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Abstract

During the past thirty years, scholars of Arab cultural politics have struggled to articulate modern Palestinians’ unique ways of viewing the medieval past. Al-Andalus in particular fascinates authors and visual artists of Palestine. Our current theoretical framework within Arabic literature is poorly adapted to the sweeping historiography that these authors and artists create. This article revises the academic consensus that nostalgia is the organizing principle for Palestinian expressions of Andalusi identity. It provides a new way to understand the relationship between modern Palestinian poetics and the idea of a past Arab Iberia. Shifting from the affective theory of nostalgia that culminated in the early 1990s, I argue that Palestine’s version of al-Andalus in the twenty-first century works primarily as an artistic technique of reading Maghrebi texts rather than as an idyllic geographic place.

In: Journal of Arabic Literature

Abstract

Through a close reading of several poems by Maḥmūd Darwīsh, this article argues for the critical distinction between the concepts of metaphor and metonymy in Darwīsh’s work, expanding on the claim that in Darwīsh’s poetry, “Palestine endured and became metaphor.” It argues that metonymy, which might be understood as a form of direct replacement, forecloses imaginative possibilities (both poetic and political) in a way that is related to the work of colonial violence. Metaphor, by contrast, represents a form of imaginative work that opens out onto possibilities that are concealed by the literal and is thus structurally similar to the work of solidarity. Metaphor, as deployed by Darwīsh in his poetics, can become a mode of recapturing possibilities from a past that the present has attempted to obliterate. It can thus be read as pointing towards a different sort of future, one that aligns with the struggle for decolonization (more specifically, the decolonization of Palestine). The essay concludes by outlining the critical work that would be receptive to such a poetics as a form of solidarity.

In: Journal of Arabic Literature
Author:

Abstract

This article addresses a discursive problem with the study of Palestinian literature alongside Israeli literature: by focusing on the intersections between Hebrew and Arabic literatures, scholars have created a hybrid that precludes comparison between two separate entities. This article surveys the theoretical and political drawbacks of this approach and then moves to theorize Palestinian literature outside its pairing with Israeli literature as a global multilingual literary system that is major yet non-hegemonic. I suggest that Palestinian literature can be informed by theories of world literature, on the one hand, and inform world literature about the way diasporic literature moves in the world, on the other hand. Last, I discuss the novel Tafṣīl thānawī by ʿAdanīyah Shiblī in order to demonstrate a possible expansion of the grounds of comparison once a work of Palestinian literature like this one is read beyond its dialogue with Israeli culture.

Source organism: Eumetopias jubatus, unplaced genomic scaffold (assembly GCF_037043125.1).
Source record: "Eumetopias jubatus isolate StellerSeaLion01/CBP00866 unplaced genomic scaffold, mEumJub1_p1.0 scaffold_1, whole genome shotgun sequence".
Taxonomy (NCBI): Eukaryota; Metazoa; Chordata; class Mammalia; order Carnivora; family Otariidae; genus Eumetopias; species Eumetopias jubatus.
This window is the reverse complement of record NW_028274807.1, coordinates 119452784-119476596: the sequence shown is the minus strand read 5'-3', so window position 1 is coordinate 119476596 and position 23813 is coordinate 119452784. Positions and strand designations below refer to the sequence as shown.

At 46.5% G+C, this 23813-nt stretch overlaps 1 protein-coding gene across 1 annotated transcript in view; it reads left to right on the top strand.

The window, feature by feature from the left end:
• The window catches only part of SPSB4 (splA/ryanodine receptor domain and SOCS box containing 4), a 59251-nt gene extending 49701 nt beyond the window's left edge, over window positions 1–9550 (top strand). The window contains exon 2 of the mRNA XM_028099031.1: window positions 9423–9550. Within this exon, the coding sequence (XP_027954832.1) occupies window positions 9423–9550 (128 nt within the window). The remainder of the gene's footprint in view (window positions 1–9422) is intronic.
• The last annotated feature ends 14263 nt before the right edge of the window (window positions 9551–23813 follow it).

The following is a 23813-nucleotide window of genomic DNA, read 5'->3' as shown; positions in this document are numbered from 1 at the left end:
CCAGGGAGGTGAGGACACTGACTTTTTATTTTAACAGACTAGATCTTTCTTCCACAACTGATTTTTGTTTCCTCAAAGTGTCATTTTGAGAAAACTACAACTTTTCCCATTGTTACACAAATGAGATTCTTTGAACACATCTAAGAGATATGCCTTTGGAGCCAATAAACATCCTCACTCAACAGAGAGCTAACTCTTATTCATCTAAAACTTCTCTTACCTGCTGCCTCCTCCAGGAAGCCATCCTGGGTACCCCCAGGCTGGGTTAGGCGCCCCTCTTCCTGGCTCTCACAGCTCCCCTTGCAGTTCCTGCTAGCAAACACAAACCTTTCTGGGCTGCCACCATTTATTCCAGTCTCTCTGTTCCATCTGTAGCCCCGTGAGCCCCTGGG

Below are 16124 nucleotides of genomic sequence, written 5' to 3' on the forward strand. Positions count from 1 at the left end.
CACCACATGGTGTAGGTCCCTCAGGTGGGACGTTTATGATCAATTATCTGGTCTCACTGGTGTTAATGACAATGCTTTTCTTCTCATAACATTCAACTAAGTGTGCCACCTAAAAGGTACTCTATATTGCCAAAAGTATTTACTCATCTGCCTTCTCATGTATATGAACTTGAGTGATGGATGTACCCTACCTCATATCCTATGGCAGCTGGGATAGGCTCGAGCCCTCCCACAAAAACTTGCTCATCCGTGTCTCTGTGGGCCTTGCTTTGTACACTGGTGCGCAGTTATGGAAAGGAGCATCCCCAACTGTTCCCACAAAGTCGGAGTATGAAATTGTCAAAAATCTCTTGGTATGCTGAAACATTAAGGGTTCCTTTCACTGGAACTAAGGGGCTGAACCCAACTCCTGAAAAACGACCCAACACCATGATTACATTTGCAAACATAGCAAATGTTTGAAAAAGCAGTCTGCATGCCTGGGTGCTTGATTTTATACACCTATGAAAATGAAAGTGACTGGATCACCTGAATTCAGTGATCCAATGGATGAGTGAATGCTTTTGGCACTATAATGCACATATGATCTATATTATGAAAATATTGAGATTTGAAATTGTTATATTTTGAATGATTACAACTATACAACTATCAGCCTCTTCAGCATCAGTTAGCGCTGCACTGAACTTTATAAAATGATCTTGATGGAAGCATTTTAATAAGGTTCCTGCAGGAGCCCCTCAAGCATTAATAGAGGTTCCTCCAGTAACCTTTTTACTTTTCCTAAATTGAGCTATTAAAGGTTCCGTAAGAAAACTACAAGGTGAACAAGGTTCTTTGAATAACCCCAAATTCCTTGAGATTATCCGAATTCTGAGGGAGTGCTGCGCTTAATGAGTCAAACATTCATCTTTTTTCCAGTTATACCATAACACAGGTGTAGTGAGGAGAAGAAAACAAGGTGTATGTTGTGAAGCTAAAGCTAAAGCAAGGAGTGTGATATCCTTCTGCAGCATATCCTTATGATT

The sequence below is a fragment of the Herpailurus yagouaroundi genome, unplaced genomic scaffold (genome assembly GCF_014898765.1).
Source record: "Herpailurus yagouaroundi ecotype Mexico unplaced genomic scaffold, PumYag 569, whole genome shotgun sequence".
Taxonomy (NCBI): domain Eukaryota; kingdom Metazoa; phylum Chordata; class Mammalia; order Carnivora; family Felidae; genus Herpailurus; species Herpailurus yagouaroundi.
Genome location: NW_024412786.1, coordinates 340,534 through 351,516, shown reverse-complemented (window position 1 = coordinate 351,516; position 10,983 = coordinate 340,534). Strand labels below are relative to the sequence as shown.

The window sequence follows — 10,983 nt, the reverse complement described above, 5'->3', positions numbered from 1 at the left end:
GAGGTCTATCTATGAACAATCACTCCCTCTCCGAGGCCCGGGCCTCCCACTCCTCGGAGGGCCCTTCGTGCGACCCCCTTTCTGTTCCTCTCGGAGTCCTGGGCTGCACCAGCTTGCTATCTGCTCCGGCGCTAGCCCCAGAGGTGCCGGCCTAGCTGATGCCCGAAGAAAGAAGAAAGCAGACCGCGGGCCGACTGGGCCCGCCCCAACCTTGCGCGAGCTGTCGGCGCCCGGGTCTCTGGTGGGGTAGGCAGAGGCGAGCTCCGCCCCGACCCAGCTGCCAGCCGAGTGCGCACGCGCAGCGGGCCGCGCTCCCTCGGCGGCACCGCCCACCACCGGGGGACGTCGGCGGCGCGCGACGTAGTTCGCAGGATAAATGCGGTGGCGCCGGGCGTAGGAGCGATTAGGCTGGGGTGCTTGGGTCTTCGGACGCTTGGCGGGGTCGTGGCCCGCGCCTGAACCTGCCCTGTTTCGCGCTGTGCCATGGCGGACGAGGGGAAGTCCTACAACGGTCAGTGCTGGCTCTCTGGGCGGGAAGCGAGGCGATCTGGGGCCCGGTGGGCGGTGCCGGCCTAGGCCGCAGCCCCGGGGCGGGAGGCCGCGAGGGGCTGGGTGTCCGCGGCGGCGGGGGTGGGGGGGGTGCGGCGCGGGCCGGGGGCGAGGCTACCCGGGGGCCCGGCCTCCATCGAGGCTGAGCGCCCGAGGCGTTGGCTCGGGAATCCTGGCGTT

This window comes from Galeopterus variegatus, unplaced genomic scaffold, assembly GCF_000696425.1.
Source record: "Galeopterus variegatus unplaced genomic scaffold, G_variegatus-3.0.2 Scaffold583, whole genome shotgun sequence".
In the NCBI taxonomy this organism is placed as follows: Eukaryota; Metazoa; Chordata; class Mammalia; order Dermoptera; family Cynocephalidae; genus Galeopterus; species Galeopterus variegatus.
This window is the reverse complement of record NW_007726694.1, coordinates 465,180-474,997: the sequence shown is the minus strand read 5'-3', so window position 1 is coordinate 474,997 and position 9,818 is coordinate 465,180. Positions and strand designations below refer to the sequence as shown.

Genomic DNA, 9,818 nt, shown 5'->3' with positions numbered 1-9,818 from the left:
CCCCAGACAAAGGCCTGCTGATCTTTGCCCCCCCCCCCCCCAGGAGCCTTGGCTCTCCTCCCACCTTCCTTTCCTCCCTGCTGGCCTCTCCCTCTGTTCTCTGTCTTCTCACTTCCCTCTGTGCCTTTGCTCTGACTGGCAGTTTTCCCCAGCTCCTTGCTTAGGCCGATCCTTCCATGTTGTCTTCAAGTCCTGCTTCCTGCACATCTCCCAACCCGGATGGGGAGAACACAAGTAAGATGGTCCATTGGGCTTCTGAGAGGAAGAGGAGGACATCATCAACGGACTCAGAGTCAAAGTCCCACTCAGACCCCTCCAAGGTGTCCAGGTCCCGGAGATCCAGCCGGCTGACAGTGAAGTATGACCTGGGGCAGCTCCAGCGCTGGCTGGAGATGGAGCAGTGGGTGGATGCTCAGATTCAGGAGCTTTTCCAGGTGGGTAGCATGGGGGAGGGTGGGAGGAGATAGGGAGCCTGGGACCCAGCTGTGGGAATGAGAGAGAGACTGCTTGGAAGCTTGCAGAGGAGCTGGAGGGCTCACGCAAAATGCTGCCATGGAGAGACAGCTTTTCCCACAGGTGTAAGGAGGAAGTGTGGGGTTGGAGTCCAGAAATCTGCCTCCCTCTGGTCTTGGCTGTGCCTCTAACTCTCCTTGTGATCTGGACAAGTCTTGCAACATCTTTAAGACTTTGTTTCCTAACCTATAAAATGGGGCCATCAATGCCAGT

Open Access
In: Journal of Arabic Literature
Free access
In: Journal of Arabic Literature
In: Journal of Arabic Literature

Abstract

This paper explores Fadwā Ṭūqān’s and Maḥmūd Darwīsh’s poetry written in the wake of the 1967 June War, the Israeli siege of Beirut in 1982, and the Second Intifāḍah (uprising) in 2002. Specifically, the article investigates how the poets mobilize the Arabic elegiac (rithāʾ) genre, as well as pre-Islamic and early Islamic poetic traditions, in order to contemplate the future and foster a mode of proleptic mourning. This paper asserts that these two Palestinian poets utilize the longstanding elegiac form in Arabic literary heritage to not only summon and lament past events and atrocities, but to conjecture about the insecurity that they anticipate in the years to come. The poems render both hopeful and pessimistic sentiments and premonitions, demonstrating how the ongoing Israeli occupation and the Palestinians’ resultant losses over time have precipitated increasingly sobering and distressing speculations about the perpetuation of Palestinians’ grief in the future.

Open Access
In: Journal of Arabic Literature

Abstract

Though Palestine—as place, national aspiration, conflict, refugee crisis, political-cultural cause—stands at the institutional origin of the fields of Arab American literary study and Arab American studies more generally, Palestinian American literature itself has mostly not yet become a discrete object of disciplinary study. Palestinian American authors have not been ignored, but scholarly analysis of their work often proceeds under the authority of other legitimizing frameworks—with Palestinian American literature instrumentalized as capital for other ideological projects—even as identity became a primary currency in academic literary study in the decolonial era. This has limited opportunities to examine disciplinary mechanisms of institution-formation. A robust theory of Palestinian American literature contests the critical overdetermination suffered by an emergent Palestinian American literary archive that has expanded substantially since 2001, supporting a dynamic field of dedicated literary scholarship that refuses to be subordinated to a project of territorial nationalism.

In: Journal of Arabic Literature